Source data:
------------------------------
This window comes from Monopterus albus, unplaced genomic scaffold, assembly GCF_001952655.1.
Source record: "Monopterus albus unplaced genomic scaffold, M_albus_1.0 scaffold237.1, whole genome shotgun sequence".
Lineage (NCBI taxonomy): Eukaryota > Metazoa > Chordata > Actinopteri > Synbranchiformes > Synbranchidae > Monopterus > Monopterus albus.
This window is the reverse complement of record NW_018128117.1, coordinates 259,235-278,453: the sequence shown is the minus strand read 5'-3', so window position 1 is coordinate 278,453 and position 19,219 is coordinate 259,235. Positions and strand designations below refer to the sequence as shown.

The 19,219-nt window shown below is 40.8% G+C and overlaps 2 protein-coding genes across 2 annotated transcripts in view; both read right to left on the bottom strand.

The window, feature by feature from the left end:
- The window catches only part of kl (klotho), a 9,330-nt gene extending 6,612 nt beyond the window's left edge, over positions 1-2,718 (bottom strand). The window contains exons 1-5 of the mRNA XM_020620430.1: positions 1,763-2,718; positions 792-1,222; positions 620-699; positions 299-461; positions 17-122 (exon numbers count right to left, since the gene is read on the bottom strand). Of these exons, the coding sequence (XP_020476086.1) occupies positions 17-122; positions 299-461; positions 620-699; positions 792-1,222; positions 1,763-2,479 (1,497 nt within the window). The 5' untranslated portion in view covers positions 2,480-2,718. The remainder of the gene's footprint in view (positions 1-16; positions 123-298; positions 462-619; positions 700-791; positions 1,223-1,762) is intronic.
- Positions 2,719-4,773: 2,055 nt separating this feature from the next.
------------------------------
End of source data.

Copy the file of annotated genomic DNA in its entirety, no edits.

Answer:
This window comes from Monopterus albus, unplaced genomic scaffold, assembly GCF_001952655.1.
Source record: "Monopterus albus unplaced genomic scaffold, M_albus_1.0 scaffold237.1, whole genome shotgun sequence".
Lineage (NCBI taxonomy): Eukaryota > Metazoa > Chordata > Actinopteri > Synbranchiformes > Synbranchidae > Monopterus > Monopterus albus.
This window is the reverse complement of record NW_018128117.1, coordinates 259,235-278,453: the sequence shown is the minus strand read 5'-3', so window position 1 is coordinate 278,453 and position 19,219 is coordinate 259,235. Positions and strand designations below refer to the sequence as shown.

The 19,219-nt window shown below is 40.8% G+C and overlaps 2 protein-coding genes across 2 annotated transcripts in view; both read right to left on the bottom strand.

The window, feature by feature from the left end:
- The window catches only part of kl (klotho), a 9,330-nt gene extending 6,612 nt beyond the window's left edge, over positions 1-2,718 (bottom strand). The window contains exons 1-5 of the mRNA XM_020620430.1: positions 1,763-2,718; positions 792-1,222; positions 620-699; positions 299-461; positions 17-122 (exon numbers count right to left, since the gene is read on the bottom strand). Of these exons, the coding sequence (XP_020476086.1) occupies positions 17-122; positions 299-461; positions 620-699; positions 792-1,222; positions 1,763-2,479 (1,497 nt within the window). The 5' untranslated portion in view covers positions 2,480-2,718. The remainder of the gene's footprint in view (positions 1-16; positions 123-298; positions 462-619; positions 700-791; positions 1,223-1,762) is intronic.
- Positions 2,719-4,773: 2,055 nt separating this feature from the next.